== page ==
The Minnesota Senate passed a bill that will create a state-run retirement program for employers that do not currently sponsor their own retirement plans.
The Senate voted 34-33 for the bill May 11 after the House of Representatives passed the bill May 1 by a vote of 71-60.
The bill creates the Minnesota Secure Choice Retirement Program, and companies in the state with five or more employees that do not currently sponsor a retirement plan will be required to participate.
The Legislative Commission on Pensions and Retirement must convene the first board of directors meeting by March 1, 2024, and the program's board of directors must begin operation of the program no earlier than Jan. 1, 2025.
The board will consist of the executive director of the Minnesota State Board of Investment, St. Paul (or that person's designee); the executive director of the Minnesota State Retirement System (or that person's designee), a corporate human resources or retirement benefit expert, and a small-business owner or executive, both appointed by the governor, and three board members appointed by the Legislative Commission on Pensions and Retirement: executive or operations managers with experience in 401(k) record keeping, individual retirement accounts and retirement plan investments.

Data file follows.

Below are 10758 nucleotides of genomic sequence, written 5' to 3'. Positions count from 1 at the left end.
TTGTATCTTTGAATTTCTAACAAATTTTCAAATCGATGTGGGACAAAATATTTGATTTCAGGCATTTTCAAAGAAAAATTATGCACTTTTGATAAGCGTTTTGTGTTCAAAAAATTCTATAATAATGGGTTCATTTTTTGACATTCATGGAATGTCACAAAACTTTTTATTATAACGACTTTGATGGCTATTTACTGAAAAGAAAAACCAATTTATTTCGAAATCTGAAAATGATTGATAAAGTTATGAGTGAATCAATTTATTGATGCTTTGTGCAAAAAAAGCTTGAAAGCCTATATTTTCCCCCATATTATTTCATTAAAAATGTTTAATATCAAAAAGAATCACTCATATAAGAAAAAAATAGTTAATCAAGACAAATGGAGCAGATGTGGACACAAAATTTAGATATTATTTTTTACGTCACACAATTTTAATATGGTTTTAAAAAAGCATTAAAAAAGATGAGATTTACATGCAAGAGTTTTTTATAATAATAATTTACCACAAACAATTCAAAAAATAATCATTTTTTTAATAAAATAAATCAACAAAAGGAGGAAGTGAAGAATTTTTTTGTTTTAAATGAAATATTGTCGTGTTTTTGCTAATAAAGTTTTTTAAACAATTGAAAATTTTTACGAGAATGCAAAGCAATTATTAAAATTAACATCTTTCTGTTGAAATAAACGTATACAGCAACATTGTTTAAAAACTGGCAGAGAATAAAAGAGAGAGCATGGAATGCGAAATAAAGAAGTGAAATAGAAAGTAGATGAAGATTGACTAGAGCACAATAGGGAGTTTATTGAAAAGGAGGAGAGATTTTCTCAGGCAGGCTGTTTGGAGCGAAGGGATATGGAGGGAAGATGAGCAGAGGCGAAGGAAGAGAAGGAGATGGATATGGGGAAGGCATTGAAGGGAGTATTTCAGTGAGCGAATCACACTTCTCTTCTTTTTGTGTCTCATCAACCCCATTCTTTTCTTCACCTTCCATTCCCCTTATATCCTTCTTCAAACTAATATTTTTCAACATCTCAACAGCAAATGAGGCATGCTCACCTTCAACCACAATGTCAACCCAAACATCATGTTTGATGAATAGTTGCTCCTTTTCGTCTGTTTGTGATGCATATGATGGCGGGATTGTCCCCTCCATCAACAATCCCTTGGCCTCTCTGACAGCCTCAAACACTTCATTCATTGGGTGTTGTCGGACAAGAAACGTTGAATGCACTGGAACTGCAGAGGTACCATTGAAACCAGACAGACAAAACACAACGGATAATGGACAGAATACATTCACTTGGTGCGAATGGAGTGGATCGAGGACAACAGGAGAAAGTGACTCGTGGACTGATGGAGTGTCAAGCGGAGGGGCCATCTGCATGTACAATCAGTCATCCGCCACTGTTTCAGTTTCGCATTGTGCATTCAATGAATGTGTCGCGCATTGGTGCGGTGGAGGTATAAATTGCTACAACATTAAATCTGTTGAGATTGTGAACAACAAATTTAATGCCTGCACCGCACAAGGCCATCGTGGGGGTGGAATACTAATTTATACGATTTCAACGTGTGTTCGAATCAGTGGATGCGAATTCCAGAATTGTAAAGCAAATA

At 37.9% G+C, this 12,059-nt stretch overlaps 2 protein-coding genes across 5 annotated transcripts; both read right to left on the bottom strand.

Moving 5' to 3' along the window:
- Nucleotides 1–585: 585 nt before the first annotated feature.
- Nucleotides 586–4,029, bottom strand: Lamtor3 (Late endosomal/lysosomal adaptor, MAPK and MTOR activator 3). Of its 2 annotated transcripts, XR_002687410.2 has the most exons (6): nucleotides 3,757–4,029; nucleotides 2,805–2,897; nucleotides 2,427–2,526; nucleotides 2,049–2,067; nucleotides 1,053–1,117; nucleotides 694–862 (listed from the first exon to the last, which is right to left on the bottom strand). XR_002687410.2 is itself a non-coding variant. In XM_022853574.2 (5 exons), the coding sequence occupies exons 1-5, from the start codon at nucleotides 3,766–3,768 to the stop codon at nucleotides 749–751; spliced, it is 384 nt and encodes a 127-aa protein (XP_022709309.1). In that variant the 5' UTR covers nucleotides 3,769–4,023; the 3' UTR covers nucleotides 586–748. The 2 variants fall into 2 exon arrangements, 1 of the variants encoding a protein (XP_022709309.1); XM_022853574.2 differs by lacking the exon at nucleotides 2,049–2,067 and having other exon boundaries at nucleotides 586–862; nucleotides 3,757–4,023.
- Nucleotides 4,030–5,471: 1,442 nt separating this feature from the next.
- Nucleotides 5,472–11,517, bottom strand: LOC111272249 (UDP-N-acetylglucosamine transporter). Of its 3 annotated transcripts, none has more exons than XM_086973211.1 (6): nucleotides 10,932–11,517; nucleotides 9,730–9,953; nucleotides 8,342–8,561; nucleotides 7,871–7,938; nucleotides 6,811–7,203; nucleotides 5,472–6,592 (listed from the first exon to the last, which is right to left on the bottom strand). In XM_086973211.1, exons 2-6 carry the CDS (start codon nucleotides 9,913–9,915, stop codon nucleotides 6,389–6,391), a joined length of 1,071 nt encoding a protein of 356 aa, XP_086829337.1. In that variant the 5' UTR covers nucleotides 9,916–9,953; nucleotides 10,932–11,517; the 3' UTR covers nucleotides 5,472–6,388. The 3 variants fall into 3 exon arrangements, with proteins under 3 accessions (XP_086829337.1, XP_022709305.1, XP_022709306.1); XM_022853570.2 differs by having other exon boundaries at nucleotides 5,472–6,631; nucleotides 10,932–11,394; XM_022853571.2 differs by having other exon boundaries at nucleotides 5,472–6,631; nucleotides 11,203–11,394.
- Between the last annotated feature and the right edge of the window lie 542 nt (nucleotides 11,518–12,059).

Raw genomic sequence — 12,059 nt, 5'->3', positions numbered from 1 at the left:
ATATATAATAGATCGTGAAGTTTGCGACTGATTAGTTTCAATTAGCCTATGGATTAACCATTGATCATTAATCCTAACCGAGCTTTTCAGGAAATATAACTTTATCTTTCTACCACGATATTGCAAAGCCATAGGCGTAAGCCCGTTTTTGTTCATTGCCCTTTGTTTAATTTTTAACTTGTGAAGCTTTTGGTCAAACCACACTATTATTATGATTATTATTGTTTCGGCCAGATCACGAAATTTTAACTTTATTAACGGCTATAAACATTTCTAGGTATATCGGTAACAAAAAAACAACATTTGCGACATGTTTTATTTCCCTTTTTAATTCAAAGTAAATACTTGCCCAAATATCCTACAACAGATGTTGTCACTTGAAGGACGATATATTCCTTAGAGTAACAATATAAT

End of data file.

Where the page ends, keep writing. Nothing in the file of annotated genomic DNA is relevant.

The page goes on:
The Minnesota State Board of Investments oversees $128.2 billion in state retirement and other assets, including the assets of the Minnesota State Retirement System, which are commingled with two other retirement system assets into the $83.2 billion combined funds pool.
The bill is headed for the desk of Minnesota Gov. Tim Walz. Officials in Mr. Walz's office could not be immediately reached about his plans for the bill.